Bush's Nuclear Energy
If presidential willpower could end eras, the generation-old fear of nuclear energy born in the catastrophes of Three Mile Island and Chernobyl would be headed for history's ash heap. The one thing that George W. Bush and Vladimir Putin firmly agreed on in St. Petersburg yesterday was the need for a new nuclear world order.
New nuclear plants will help to reduce global warming, prevent energy shortages and -- most urgently -- curb atomic arsenals from being covertly acquired by rogue countries. That is the vision the American and Russian presidents have developed and which they hinted at in a joint statement after their bilateral summit.
Such a vision is a tall order even for the nuclear genie. But the importance that Bush and Putin attach to atomic energy as the fuel of the future is already a strategic fact of life. It guides U.S. foreign policy, Russian economic ambitions and cooperation between the White House and the Kremlin on a global agenda.
Bush's embrace of nuclear energy as a one-stop panacea for the world's ills has come fast and strong. It is another example of his willingness to reject the conventional wisdom of his father's world and wade deeply into uncharted waters without much reflection. It is also a measure of his desperation over Iran's nuclear ambitions and his deep disquiet over depending on unstable, tyrannical regimes in the Middle East for oil and gas.
"For the sake of economic security and national security, the United States of America must aggressively move forward with the construction of nuclear power plants," Bush announced in a May 24 speech. As he spoke at an electricity generating plant in Pennsylvania -- the state in which the Three Mile Island incident occurred in 1979 -- Bush was already in discussions with Putin about a joint statement on nuclear cooperation as a prelude to the Group of Eight summit in St. Petersburg this weekend.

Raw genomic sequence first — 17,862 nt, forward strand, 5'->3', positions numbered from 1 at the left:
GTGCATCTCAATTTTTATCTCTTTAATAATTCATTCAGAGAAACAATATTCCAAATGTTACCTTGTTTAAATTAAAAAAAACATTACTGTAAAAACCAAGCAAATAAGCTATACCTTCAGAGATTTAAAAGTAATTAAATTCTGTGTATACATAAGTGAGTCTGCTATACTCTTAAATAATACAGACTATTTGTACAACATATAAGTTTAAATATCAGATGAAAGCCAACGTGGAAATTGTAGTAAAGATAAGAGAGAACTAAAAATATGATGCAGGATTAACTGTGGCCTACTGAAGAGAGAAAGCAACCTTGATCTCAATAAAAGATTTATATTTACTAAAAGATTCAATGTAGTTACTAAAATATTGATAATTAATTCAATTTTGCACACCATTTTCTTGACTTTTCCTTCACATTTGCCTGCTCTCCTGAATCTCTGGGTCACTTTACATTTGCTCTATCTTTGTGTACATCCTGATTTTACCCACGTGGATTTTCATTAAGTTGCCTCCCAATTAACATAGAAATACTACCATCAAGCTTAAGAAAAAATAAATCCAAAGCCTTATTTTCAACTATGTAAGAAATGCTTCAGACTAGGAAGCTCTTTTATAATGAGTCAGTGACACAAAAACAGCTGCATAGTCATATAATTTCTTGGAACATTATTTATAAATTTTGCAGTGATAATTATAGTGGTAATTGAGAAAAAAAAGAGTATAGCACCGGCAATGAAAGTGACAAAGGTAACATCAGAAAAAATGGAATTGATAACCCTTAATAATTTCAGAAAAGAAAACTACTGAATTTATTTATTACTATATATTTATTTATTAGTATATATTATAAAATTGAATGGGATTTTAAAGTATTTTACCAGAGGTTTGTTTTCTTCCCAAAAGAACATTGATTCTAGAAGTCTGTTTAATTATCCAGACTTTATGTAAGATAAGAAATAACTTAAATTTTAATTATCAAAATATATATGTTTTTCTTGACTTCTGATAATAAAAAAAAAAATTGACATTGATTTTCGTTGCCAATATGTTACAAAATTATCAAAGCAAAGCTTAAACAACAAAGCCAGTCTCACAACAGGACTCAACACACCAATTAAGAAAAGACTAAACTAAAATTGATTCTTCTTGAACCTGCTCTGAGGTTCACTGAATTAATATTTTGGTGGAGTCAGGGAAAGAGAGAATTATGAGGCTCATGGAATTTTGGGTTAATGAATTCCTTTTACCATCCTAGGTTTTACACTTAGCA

In offering as well to clear the way for Russia to import and store nuclear waste from U.S.-supplied reactors abroad, Bush is for the second time making nuclear energy the centerpiece of a major foreign policy initiative. Last July he agreed to seek congressional approval for restoring civilian nuclear cooperation with India.
An unspoken aim of the U.S.-Russia proposal is to provide significant economic incentives to the Kremlin to cooperate in containing Iran's nuclear ambitions. The financial damage that confrontation with Iran would do to Russia's nuclear energy industry weighs heavily in Putin's thinking, according to U.S. and Russian officials. In their joint statement Bush and Putin unveiled plans for an international system for supplying processed nuclear fuel to developing countries, coupled with international inspections intended to head off atomic weapons proliferation, these officials say.
The Russian leader intends to expand his country's reliance on nuclear power plants to conserve Russian oil and gas for lucrative export markets far into the future, according to diplomatic reports. This would reduce the financial burden of the domestic subsidies that the Russian government provides for oil and gas products.
But the planned Russian nuclear expansion has not been widely publicized by the Kremlin in this 20th-anniversary year of the Chernobyl meltdown. That disaster immediately caused more than 30 deaths, the evacuation of 135,000 people from the region and a global panic about the safety of nuclear reactors.
Bush noted May 24 that no new atomic energy plants (or oil refineries, for that matter) have been approved in the United States since the 1970s. Public fears, environmental restrictions and the low cost of fossil fuels killed the nuclear market.
Bush's determination to talk the world past its nuclear fears is evidenced in his bold proposals for India and Russia and in his willingness to praise France, not one of his favorite countries, on this score. "France has built 58 plants since the 1970s and now gets 78 percent of its electricity from nuclear power," Bush said May 24. "They don't have to worry about natural gas coming from somewhere else. They worry about it, but they don't have to worry about it to the extent that we do."
Driven by events, rather than by any grand concept of his own, Bush has correctly identified nuclear energy as an important component in reducing global warming and pollution, combating proliferation and cutting the unhealthy dependence of industrial and developing nations alike on suppliers such as Saudi Arabia and Venezuela. Bush must now show that his turn to nuclear is not simply short-term opportunism and ad hoc reaction to crisis but a well-integrated approach to a safer future.